by Asif Salahuddin
The year 1905 is rarely considered a milestone year when looking back at the events that shaped the twentieth century, but it was in this year that political aspirations fuelled by a new ideology, that had been gaining momentum over the last few decades, finally boiled over in Russia, a country that would cast its shadow globally for almost the entire century.
The mercantilism of eighteenth century Europe gradually had transformed into a mechanised form of industrial scale, giving way to large scale capitalism by the time the nineteenth century was in full swing.
For the first time production and the corresponding goal of profiteering was being undertaken rampantly and without limitations, producing in its wake a super rich elite crust of society, whilst the rest, despite pouring their laborious efforts into the endless grinds of the assembly line and farmlands, remained confronted with the twin specters of poverty and starvation.
In response was born a counter thought, presenting a revolutionary approach regarding the ownership of wealth production and the manner in which this capital would flow across society.
Karl Max, along with his financier Frediech Engels, would be largely credited with giving birth to this new creed of Socialism in the mid nineteenth century, although many thinkers, academics, social reformers and even industrialists, would also steer the shape which this Socialist school of thought – that espoused wealth from any form of production should be common to all – would eventually take.
Despite contributions from across the major European countries of the time, the idea of Socialism remained largely confined to the drawing boards of aspiring revolutionaries, until finally this idea resonated amongst the worker classes of Tsarist Russia, giving them a new found impetus to confront the age old status quos that had kept them shackled in poverty.
Thus in 1905, political uprisings broke out in Russia amongst the labouring classes; railway workers, factory workers, farmers, even reaching sections of the armed forces, against the imperialist rule of the royal family and political establishment.
The result was a bloodbath in which tens of thousands were killed and the revolution just about put down by the authorities, who managed to conserve their grip on the levers of power and continue with their hold on society. However the idea that fuelled revolt amongst the masses refused to dissipate and rather continued to gain momentum amongst thinkers and activists in the country.
Finally 12 years later, when the political leadership was in a state of weakness and fluidity, did this radical thought for shaping society finally bear fruition on the back of the October revolution of 1917 that swept into power the Bolshevik party with Vladimir Lenin as its head. Thus the framework for the Union of Socialist Soviet Republics was born.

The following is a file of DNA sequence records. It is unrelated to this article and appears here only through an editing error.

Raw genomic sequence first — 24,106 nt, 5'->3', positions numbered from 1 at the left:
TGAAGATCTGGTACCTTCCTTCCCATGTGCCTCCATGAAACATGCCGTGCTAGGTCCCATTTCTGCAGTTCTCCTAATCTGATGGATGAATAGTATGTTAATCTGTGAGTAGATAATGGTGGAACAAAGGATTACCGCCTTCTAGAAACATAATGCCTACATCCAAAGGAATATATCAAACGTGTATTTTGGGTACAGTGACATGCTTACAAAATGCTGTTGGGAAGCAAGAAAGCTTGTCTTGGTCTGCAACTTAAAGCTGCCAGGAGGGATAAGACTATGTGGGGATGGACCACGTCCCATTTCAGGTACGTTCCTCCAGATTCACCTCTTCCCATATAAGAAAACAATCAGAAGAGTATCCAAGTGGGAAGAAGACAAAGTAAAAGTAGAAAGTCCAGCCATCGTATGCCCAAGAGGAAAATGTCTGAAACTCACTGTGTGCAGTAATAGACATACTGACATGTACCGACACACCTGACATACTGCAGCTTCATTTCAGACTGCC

Almost a 100 years later history is repeating itself, in the sense that a radical idea has swept across vast swathes of land that have been under oppression for generations, embracing and activating people from all walks of life, to channel their energies into working for a complete political transformation of their societies.
When Mohamed Bouazizi self-immolated himself in December 2010 on a street in Tunisia, he would have no idea that his lone outburst against hegemonic rule would unleash an outpouring of pent up resentment and yearning for the return of an Islamic system across the Middle East.
What followed was unprecedented as citizens of many Arab states revolted en masse against established dictatorial rule. The pounding which these regimes undertook was substantial, various despots toppled under pressure, many thousands were killed during the uprisings and, specifically in Syria, the upheaval has given way to a fully fledged armed revolution against the state, that has resulted in the butchery of an estimated 130,000 people by the minority Alawite regime led by the Assad family.
Despite such seismic shifts in the political landscape, and a raw emotional drive to see through the return of the Khilafah ruling system, the legacy left by the Prophet Muhammad as the first ruler of an Islamic state, the secular framework governing the length and breadth of the Arab world has held – just about – and that to almost entirely because of the external Western support received by the regimes from the USA, UK, France, Russia etc.
Even though these Middle Eastern regimes have held as the Arab Spring subsides, with mere insignificant face changes in a few circumstances as the only casualties to report, the societies that they preside over with brute force however remain unsettled and in a state of flux.
The demand for justice, reform and progression via the implementation of the Islamic Shariah system remains yet to be delivered. Furthermore, unlike with the demise of the Khilafah system in 1924 where many in the Muslim world were full of awe and respect for the Western powers of the time, the Islamic world, particularly its youth, has come to see through the farcical rhetoric of America and its ilk in claiming to be on the side of the people.
Therefore, as with the founding process of the USSR, real change in the Muslim world towards the re-establishment of the Islamic state is well underway despite temporary set-backs, with the rumblings of this giant shaking the landscape as it finally awakens from its deep slumber. Where and exactly when the first step is taken remains yet to be seen.
Vladimir Lenin was to remark, “I found power lying on the streets of St. Petersburg, all I had to do was pick it up”. Equally, real power in the Muslim world today belongs on the streets of the likes of Istanbul, Cairo and Lahore – there waiting to be picked up by the right person.
*Electronic Engineer & Political Analyst, Lahore/London